4 out of 4 stars
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The Girl Who Knew Da Vinci by Belle Ami is a unique blend of several genres which come together in a fun and engaging style. Historical fiction based on the art and artistry of Leonardo da Vinci is the basis for a mystery that becomes entwined with a paranormal fantasy and a steamy romance. The history of the machinations of the Medici family, the relationships da Vinci had with his friends and models, a centuries-old illicit love affair, the World War II bombing of Naples and the search for an ultra-rare painting create a spicy mélange which Ms. Ami has crafted into a well-written tale.
The author’s prowess and skill as a writer shines, and the narrative is compelling and easy to read. The plot concerns a present-day couple, Angela Renata and Alex Caine, who both have visions and dreams which lead them to understand that they are the reincarnation of lovers who have been separated by death. While not exactly plausible, the story is entertaining.
Angela is an art historian and Alex is an investigator of stolen art. They are brought together to help solve the puzzle of a missing painting which is thought to be an unknown da Vinci masterpiece. Sparks fly from their first meeting and soon they join forces to recover the painting and present it to the world before Angela’s ex-boss, Alberto Scordato finds it. Scordato, the former director of the prestigious Getty Museum in Los Angeles, is a sexual harasser and all-around despicable villain. He wants to find the painting himself and sell it on the black market so that he can make a fortune. I found Scordato a one-dimensional villain and easy to hate. The one thing I did object to in this book was Scordato's fantasy of raping Angela as a way to get revenge. It was disturbing and I was baffled as to why the author found it necessary to mention it so many times.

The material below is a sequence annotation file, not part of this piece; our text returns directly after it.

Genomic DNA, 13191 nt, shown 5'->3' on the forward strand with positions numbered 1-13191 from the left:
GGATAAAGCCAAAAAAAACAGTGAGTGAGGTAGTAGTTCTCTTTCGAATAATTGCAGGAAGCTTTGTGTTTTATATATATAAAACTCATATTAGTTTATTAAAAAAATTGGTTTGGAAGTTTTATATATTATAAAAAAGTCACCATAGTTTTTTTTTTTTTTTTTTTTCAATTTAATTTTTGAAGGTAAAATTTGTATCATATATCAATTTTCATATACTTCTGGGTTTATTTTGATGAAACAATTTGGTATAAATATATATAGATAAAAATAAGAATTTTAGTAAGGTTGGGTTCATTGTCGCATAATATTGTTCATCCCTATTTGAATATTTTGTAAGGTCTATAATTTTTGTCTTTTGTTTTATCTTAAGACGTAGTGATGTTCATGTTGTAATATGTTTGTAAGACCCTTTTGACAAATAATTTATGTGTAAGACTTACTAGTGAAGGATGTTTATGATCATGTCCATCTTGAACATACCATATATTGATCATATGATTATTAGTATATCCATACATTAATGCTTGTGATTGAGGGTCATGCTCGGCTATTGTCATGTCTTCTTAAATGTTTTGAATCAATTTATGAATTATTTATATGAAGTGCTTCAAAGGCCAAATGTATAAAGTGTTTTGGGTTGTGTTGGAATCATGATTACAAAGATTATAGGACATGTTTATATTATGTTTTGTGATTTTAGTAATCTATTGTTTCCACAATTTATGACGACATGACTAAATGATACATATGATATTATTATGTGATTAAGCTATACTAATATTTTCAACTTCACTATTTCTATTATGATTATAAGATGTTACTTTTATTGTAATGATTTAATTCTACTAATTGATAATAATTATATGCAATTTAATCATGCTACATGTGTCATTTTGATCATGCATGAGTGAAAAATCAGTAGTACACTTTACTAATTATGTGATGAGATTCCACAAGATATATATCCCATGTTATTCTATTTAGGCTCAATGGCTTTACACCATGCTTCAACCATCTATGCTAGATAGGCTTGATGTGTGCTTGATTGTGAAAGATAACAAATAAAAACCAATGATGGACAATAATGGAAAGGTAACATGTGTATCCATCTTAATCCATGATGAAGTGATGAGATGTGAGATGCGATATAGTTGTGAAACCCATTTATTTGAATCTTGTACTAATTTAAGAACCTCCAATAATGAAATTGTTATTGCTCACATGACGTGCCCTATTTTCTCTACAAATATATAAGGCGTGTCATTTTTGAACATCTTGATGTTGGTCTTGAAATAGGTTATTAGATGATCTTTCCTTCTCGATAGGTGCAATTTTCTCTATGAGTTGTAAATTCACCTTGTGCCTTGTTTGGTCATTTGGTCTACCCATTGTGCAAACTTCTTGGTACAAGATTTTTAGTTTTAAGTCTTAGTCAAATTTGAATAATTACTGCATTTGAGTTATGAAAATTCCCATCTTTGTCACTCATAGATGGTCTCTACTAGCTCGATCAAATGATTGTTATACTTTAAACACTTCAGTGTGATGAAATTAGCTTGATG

The Girl Who Knew da Vinci uses the subtitle, “An Out of Time Thriller”. In my opinion, this book is not a thriller. If I had picked up this book thinking it was a thriller, I would have been very disappointed. Though the art history angle does have an international scope, this book does not have the pacing or the ‘whole world is in danger’ stakes of an international thriller. Nor does it have the ‘ticking time bomb’ feel of so many novels whose protagonists are actually fighting a deadline. Even though they both know their opponent is after them, Alex and Angela experience a delightfully relaxed life until the very end of the book. Characters in a thriller would be reading dossiers and contemplating tactics. Angela and Alex eat leisurely meals, share passionate kisses, and take long soapy showers as a prelude to lustful, soul changing sex. That’s a romance, not a thriller.
However, there was enough mystery, coupled with some suspense and action, to make me keep turning the pages. I found the past-life histories of Angela and Alex enriched and deepened the story and added to their personalities. The descriptions of the Italian countryside, coupled with Alex’s knowledge of local history and architecture made for some interesting asides.
I highly recommend The Girl Who Knew da Vinci to everyone, except maybe the most rabid haters of the romance genre. The book was well edited and formatted. I only noticed three very minor typos.
I rate this book a 4 out of 4 stars s.
The Girl Who Knew Da Vinci
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